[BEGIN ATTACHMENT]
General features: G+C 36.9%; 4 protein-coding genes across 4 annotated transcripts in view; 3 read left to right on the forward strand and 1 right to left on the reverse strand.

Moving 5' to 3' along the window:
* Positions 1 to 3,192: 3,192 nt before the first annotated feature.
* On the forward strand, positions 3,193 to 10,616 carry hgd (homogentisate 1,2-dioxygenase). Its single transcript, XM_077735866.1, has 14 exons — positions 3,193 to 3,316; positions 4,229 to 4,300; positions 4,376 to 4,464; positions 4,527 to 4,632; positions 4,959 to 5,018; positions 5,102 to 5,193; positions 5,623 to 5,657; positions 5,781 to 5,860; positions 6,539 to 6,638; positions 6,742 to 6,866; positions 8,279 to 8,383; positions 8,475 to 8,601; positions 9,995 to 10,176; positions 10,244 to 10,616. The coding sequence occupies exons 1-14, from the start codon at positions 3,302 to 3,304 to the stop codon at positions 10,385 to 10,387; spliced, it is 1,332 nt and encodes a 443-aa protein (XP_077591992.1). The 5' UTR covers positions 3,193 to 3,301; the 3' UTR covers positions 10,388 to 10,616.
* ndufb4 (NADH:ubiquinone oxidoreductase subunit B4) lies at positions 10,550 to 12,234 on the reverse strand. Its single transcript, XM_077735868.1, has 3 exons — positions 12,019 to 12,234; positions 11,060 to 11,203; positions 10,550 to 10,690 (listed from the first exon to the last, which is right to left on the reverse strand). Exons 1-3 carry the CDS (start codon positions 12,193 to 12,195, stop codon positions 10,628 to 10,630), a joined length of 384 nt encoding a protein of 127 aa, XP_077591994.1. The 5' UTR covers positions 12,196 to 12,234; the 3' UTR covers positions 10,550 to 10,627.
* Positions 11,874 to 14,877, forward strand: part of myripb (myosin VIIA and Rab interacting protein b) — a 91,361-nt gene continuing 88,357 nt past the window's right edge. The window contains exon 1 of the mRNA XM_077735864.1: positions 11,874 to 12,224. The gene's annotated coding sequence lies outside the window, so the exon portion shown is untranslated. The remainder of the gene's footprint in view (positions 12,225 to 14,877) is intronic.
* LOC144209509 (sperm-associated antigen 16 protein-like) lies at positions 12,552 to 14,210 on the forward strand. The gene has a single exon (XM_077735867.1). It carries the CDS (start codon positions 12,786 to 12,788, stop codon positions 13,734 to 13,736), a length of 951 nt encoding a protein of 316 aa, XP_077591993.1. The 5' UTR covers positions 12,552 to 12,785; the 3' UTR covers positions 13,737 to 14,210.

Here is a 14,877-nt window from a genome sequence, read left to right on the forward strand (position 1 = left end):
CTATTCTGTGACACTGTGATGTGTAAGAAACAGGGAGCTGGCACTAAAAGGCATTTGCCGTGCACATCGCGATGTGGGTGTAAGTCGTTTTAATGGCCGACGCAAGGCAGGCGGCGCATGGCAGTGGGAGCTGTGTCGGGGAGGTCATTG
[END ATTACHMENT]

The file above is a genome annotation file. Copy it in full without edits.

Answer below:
General features: G+C 36.9%; 4 protein-coding genes across 4 annotated transcripts in view; 3 read left to right on the forward strand and 1 right to left on the reverse strand.

Moving 5' to 3' along the window:
* Positions 1 to 3,192: 3,192 nt before the first annotated feature.
* On the forward strand, positions 3,193 to 10,616 carry hgd (homogentisate 1,2-dioxygenase). Its single transcript, XM_077735866.1, has 14 exons — positions 3,193 to 3,316; positions 4,229 to 4,300; positions 4,376 to 4,464; positions 4,527 to 4,632; positions 4,959 to 5,018; positions 5,102 to 5,193; positions 5,623 to 5,657; positions 5,781 to 5,860; positions 6,539 to 6,638; positions 6,742 to 6,866; positions 8,279 to 8,383; positions 8,475 to 8,601; positions 9,995 to 10,176; positions 10,244 to 10,616. The coding sequence occupies exons 1-14, from the start codon at positions 3,302 to 3,304 to the stop codon at positions 10,385 to 10,387; spliced, it is 1,332 nt and encodes a 443-aa protein (XP_077591992.1). The 5' UTR covers positions 3,193 to 3,301; the 3' UTR covers positions 10,388 to 10,616.
* ndufb4 (NADH:ubiquinone oxidoreductase subunit B4) lies at positions 10,550 to 12,234 on the reverse strand. Its single transcript, XM_077735868.1, has 3 exons — positions 12,019 to 12,234; positions 11,060 to 11,203; positions 10,550 to 10,690 (listed from the first exon to the last, which is right to left on the reverse strand). Exons 1-3 carry the CDS (start codon positions 12,193 to 12,195, stop codon positions 10,628 to 10,630), a joined length of 384 nt encoding a protein of 127 aa, XP_077591994.1. The 5' UTR covers positions 12,196 to 12,234; the 3' UTR covers positions 10,550 to 10,627.
* Positions 11,874 to 14,877, forward strand: part of myripb (myosin VIIA and Rab interacting protein b) — a 91,361-nt gene continuing 88,357 nt past the window's right edge. The window contains exon 1 of the mRNA XM_077735864.1: positions 11,874 to 12,224. The gene's annotated coding sequence lies outside the window, so the exon portion shown is untranslated. The remainder of the gene's footprint in view (positions 12,225 to 14,877) is intronic.
* LOC144209509 (sperm-associated antigen 16 protein-like) lies at positions 12,552 to 14,210 on the forward strand. The gene has a single exon (XM_077735867.1). It carries the CDS (start codon positions 12,786 to 12,788, stop codon positions 13,734 to 13,736), a length of 951 nt encoding a protein of 316 aa, XP_077591993.1. The 5' UTR covers positions 12,552 to 12,785; the 3' UTR covers positions 13,737 to 14,210.

Here is a 14,877-nt window from a genome sequence, read left to right on the forward strand (position 1 = left end):
CTATTCTGTGACACTGTGATGTGTAAGAAACAGGGAGCTGGCACTAAAAGGCATTTGCCGTGCACATCGCGATGTGGGTGTAAGTCGTTTTAATGGCCGACGCAAGGCAGGCGGCGCATGGCAGTGGGAGCTGTGTCGGGGAGGTCATTG